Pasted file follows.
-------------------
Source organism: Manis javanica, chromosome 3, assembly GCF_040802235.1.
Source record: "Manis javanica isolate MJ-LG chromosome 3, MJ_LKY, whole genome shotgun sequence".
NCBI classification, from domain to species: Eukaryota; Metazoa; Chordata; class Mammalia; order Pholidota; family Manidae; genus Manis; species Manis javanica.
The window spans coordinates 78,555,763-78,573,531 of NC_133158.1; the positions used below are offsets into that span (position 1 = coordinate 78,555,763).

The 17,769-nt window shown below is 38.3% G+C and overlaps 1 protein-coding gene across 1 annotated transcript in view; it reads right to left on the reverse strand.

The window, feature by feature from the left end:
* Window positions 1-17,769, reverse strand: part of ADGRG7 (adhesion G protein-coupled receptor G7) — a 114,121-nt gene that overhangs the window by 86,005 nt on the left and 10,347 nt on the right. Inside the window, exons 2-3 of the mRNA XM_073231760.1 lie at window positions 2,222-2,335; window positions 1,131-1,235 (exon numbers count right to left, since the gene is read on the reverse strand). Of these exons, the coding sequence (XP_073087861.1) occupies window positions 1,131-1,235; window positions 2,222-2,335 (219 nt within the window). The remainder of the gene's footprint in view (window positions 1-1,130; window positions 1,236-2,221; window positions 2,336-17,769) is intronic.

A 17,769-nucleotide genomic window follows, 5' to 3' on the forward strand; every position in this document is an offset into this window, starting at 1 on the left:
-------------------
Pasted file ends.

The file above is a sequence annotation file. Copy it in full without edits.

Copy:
Source organism: Manis javanica, chromosome 3, assembly GCF_040802235.1.
Source record: "Manis javanica isolate MJ-LG chromosome 3, MJ_LKY, whole genome shotgun sequence".
NCBI classification, from domain to species: Eukaryota; Metazoa; Chordata; class Mammalia; order Pholidota; family Manidae; genus Manis; species Manis javanica.
The window spans coordinates 78,555,763-78,573,531 of NC_133158.1; the positions used below are offsets into that span (position 1 = coordinate 78,555,763).

The 17,769-nt window shown below is 38.3% G+C and overlaps 1 protein-coding gene across 1 annotated transcript in view; it reads right to left on the reverse strand.

The window, feature by feature from the left end:
* Window positions 1-17,769, reverse strand: part of ADGRG7 (adhesion G protein-coupled receptor G7) — a 114,121-nt gene that overhangs the window by 86,005 nt on the left and 10,347 nt on the right. Inside the window, exons 2-3 of the mRNA XM_073231760.1 lie at window positions 2,222-2,335; window positions 1,131-1,235 (exon numbers count right to left, since the gene is read on the reverse strand). Of these exons, the coding sequence (XP_073087861.1) occupies window positions 1,131-1,235; window positions 2,222-2,335 (219 nt within the window). The remainder of the gene's footprint in view (window positions 1-1,130; window positions 1,236-2,221; window positions 2,336-17,769) is intronic.

A 17,769-nucleotide genomic window follows, 5' to 3' on the forward strand; every position in this document is an offset into this window, starting at 1 on the left: